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Yes, I have been in a company where people were hired on the basis of
knowing a certain vice president or a certain marketing director. Our
managers were so bad that they hired people who had never turned in a
resume. The new hires were consistently useless employees, sometimes even
"bad people," and some had to be fired after a major outcry from other
employees. It is a sad and embarrassing (for the company) practice, but you
are probably not going to be able to do anything about it. The managers at
that company never learned from any of it. They still hire that way, because
they are still awful managers.
At least I can say I've learned by watching them. I've learned to have a
strict rule against that sort of thing in my department, no matter what!
Unfortunately, when we hire people the whole person comes to work, and even
if someone is a great writer, I'm not going to take a chance on hiring a
friend or a friend's friend only to have it turn sour. I've worked for other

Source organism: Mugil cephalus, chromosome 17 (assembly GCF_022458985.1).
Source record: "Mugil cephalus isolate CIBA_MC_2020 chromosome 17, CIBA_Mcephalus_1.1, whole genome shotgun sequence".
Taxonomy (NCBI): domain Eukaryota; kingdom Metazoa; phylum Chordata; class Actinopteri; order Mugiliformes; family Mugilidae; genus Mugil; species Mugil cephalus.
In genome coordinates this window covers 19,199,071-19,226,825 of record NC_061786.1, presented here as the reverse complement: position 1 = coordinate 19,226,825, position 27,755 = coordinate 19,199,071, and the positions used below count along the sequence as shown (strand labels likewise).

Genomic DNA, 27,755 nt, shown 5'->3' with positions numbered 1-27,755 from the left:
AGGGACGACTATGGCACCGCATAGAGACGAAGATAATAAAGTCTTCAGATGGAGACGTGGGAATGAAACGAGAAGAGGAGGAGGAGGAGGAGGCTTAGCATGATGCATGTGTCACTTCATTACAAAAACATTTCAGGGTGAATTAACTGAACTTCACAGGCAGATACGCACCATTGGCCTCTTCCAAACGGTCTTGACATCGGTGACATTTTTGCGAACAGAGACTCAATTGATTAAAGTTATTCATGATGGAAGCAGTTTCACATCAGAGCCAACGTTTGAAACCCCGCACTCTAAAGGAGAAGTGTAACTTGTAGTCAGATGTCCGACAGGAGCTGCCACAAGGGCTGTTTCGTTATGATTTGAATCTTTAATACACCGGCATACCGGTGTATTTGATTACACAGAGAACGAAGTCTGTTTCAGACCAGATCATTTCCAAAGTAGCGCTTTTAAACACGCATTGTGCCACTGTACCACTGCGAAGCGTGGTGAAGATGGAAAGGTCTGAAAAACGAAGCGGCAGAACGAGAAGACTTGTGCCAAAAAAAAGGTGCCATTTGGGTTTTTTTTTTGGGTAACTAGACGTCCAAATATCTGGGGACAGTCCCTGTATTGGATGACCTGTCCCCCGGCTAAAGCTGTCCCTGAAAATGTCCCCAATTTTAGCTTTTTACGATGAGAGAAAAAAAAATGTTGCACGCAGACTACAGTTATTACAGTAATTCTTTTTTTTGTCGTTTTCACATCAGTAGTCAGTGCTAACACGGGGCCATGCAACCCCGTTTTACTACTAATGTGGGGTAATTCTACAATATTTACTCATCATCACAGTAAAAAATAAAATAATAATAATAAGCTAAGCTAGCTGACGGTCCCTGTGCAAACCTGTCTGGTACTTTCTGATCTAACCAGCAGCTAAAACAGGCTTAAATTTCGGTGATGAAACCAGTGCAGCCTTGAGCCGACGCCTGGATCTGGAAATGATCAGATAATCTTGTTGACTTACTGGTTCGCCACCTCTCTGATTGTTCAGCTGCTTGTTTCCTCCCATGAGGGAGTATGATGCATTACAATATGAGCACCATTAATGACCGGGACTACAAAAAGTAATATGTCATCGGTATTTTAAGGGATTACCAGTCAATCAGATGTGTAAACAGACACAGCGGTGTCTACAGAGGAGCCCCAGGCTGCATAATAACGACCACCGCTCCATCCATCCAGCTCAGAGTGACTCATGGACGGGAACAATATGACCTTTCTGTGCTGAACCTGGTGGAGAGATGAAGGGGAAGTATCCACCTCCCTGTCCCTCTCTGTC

companies that ask up front whether an interviewee knows or is related to
anyone at the company. I think they learned the hard way, too.
> The coordinator for our tech pubs team is considering hiring a friend of a
> friend. She asked her friend to send a couple of writing samples, which
> then forwarded to the rest of us for review. The first sample is a college
> essay discussing lesbianism in China; the second, an apologia for the
> of Islam. My problem with these samples is not their political content,
> their complete irrelevance to tech writing. However, our coordinator is
> seriously considering hiring the writer, who would have to relocate from
> to Sunnyvale, CA.
> I have no question for all of you, just a silent scream. Well, perhaps one
> question: have any of you faced something similar?